Friday, March 6, 2015

3/6 Octopus escape, oil train spill, GSA 25th, orca tracking, Fair Trade fish, Lummi @CP, Bentinick Is, old poison

“Ink” the octopus (Seattle Aquarium)
If you like to watch: The Real Story Behind the ‘Octopus Escape’ Viral Video
Was it a daring escape attempt thwarted at the last minute? Or was it an intelligent and agile creature new to its environment exploring its boundaries? Video posted online earlier this week shows the octopus seemingly attempting to topple over the lip of its enclosure at the Seattle Aquarium.  At the last minute, an aquarium staffer can be seen helping the animal stay in its tank. The video quickly went viral with websites posting and reposting the video with breathless headlines about a daring escape. However, the Seattle Aquarium’s Tim Kuniholm tells Q13 FOX News “video has been blown out of proportion.” (KCPQ)

Illinois oil train derailment involved safer tank cars
The BNSF Railway train derailed Thursday afternoon in a rural area where the Galena River meets the Mississippi. The train had 103 cars loaded with crude oil. (Associated Press) And see: Hoquiam mayor wants moratorium on new crude oil facilities  (Associated Press)

Wash. House passes bill to improve safety of oil transport
The Washington state House passed a bill Thursday night to strengthen safety regulations as increasing numbers of oil trains move through the state. The measure, which drew bipartisan support in a 60-38 vote, requires advance notice of oil transfers, allows for the possibility of tug escorts for oil barges and requires railroads and others to show they can pay for oil spill cleanup. It would increase a barrel tax collected on oil that comes to the state by train from 4 cents to 8 cents per 42 gallons, with the proceeds going to an oil-spill response fund, and extend the tax to pipelines. Derrick Nunnally reports. (Associated Press)

Georgia Strait Alliance: 25 Years of Protecting Georgia Strait
Georgia Strait Alliance is turning 25 years old in 2015, and we are celebrating by acknowledging the many reasons we work to protect the Strait. In 1990, a group of caring citizens came together because they felt the Strait was under threat and no one was speaking for the communities along its shores. Thanks to the support of people like you, we've had 25 years of success in protecting the Strait and helping to raise awareness of how important this body of water is to our way of life.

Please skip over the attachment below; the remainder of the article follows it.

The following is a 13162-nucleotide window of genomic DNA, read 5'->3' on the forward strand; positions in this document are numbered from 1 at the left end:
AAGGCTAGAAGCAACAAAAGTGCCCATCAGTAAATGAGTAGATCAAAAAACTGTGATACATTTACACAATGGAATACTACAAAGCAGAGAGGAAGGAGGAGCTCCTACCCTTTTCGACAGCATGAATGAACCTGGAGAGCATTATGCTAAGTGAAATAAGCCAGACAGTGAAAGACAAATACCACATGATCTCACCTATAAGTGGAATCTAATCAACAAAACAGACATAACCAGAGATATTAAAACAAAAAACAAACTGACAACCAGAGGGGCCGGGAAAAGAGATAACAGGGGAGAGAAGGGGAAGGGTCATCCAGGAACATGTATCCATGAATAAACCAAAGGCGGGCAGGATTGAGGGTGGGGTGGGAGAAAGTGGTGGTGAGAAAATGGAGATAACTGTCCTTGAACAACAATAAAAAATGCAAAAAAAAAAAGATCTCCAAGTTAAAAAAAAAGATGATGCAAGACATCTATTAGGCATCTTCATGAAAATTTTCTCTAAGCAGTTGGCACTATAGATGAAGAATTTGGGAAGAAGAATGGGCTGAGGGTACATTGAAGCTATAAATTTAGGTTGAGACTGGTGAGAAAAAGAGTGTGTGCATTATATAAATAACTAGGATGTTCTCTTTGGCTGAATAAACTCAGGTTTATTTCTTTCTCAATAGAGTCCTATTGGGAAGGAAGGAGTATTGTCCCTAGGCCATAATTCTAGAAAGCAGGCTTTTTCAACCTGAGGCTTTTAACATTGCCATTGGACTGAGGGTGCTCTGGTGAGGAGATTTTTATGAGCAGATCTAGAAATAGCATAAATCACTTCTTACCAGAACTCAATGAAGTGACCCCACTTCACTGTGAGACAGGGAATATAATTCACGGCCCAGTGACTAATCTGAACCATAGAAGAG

Baby orca, other discoveries made by tracking team
A new baby orca wasn’t the only interesting discovery researchers made while tracking endangered killer whales. Researchers aboard a National Oceanic and Atmospheric Administration (NOAA) vessel returned to Oregon earlier this week with a wealth of new data about the whales and their ocean environment. The information was gained after NOAA Fisheries researchers followed the giant marine mammals for 21 days to find out where they go during the winter, what they eat and what risks they encounter. Phuong Le reports. (Associated Press) See also: Menopausal killer whales are family leaders  Nicholas Weiler reports. (Science Magazine)

Fair Trade seafood to be sold at Seattle-area Safeways
A Fair Trade seafood label is to be launched next month at Safeway stores in Seattle, Portland and Northern California. Sarah Stuteville reports. (Seattle Times)

Lummis submit more information to try to block Cherry Point coal port
Lummi Nation is pressing the U.S. Army Corps of Engineers to act quickly to halt a proposed coal terminal on historic tribal land at Cherry Point. The Lummis sent a letter to the Corps on Thursday, March 5, providing details about how Gateway Pacific Terminal would disrupt the tribe’s fishing practices. The tribe won a court decision in the 1990s after challenging a salmon farm that sought Corps permits on Lummi fishing grounds. The March 5 letter was in response to a letter dated Feb. 3 from the Corps, which asked the Lummis for more information before the federal agency could decide whether to block the coal terminal. Ralph Schwartz reports. (Bellingham Herald)

Bentinck Island demolition range to be in use
The military’s demolition range on Bentinck Island, located near Race Rocks, will be in use March 11-13. Operations will run from 9 a.m. to 4 p.m. each day. The public likely won’t notice the range being used except on days where such factors as wind direction and humidity affect how far sound travels, CFB Esquimalt said in a statement. Jeff Bell reports. (Times Colonist)

Tonnes of old pesticides burned as part of disposal program  B.C. farmers unloaded nearly 20,000 kilograms of obsolete pesticides and 156 kilograms of livestock medications last year. The unwanted products — some of which had been stored for decades — were collected at five locations in the Fraser Valley and Vancouver Island in October and then burned at a high-temperature incinerator in Alberta under a pesticide-industry collection campaign. (Vancouver Sun)

Now, your weekend tug weather--
WEST ENTRANCE U.S. WATERS STRAIT OF JUAN DE FUCA- 300 AM PST FRI MAR 6 2015
TODAY
SE WIND 5 TO 15 KT. WIND WAVES 2 FT OR LESS. SW SWELL 4 FT AT 13 SECONDS.
TONIGHT
LIGHT WIND. WIND WAVES LESS THAN 1 FT. W SWELL 5 FT AT 13 SECONDS.
SAT
E WIND TO 10 KT. WIND WAVES 1 FT OR LESS. W SWELL 4 FT AT 12 SECONDS. PATCHY FOG IN THE MORNING.
SAT NIGHT
W WIND TO 10 KT. WIND WAVES 1 FT OR LESS. W SWELL 4 FT AT 11 SECONDS.
SUN
SE WIND TO 10 KT. WIND WAVES 1 FT OR LESS. W SWELL 4 FT AT 10 SECONDS.
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"Salish Sea News & Weather" is compiled as a community service by Mike Sato. To subscribe, send your name and email to msato@salishseacom.com. Your email information is never shared and you can unsubscribe at any time.

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